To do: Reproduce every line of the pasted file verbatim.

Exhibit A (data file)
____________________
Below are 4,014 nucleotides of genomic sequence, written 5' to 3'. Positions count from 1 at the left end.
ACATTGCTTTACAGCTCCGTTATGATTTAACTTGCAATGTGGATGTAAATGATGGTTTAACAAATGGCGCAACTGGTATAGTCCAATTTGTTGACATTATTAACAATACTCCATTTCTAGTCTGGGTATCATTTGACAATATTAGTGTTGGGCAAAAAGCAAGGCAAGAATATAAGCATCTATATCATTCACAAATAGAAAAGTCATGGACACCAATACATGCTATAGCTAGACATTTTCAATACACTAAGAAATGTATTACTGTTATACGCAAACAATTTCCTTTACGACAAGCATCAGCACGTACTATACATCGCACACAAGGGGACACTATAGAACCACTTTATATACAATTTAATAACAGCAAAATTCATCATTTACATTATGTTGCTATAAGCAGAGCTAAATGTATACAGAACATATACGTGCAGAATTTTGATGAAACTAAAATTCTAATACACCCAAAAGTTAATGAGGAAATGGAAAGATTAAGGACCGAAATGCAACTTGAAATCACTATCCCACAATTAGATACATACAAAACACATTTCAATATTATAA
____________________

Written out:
Below are 4,014 nucleotides of genomic sequence, written 5' to 3'. Positions count from 1 at the left end.
ACATTGCTTTACAGCTCCGTTATGATTTAACTTGCAATGTGGATGTAAATGATGGTTTAACAAATGGCGCAACTGGTATAGTCCAATTTGTTGACATTATTAACAATACTCCATTTCTAGTCTGGGTATCATTTGACAATATTAGTGTTGGGCAAAAAGCAAGGCAAGAATATAAGCATCTATATCATTCACAAATAGAAAAGTCATGGACACCAATACATGCTATAGCTAGACATTTTCAATACACTAAGAAATGTATTACTGTTATACGCAAACAATTTCCTTTACGACAAGCATCAGCACGTACTATACATCGCACACAAGGGGACACTATAGAACCACTTTATATACAATTTAATAACAGCAAAATTCATCATTTACATTATGTTGCTATAAGCAGAGCTAAATGTATACAGAACATATACGTGCAGAATTTTGATGAAACTAAAATTCTAATACACCCAAAAGTTAATGAGGAAATGGAAAGATTAAGGACCGAAATGCAACTTGAAATCACTATCCCACAATTAGATACATACAAAACACATTTCAATATTATAA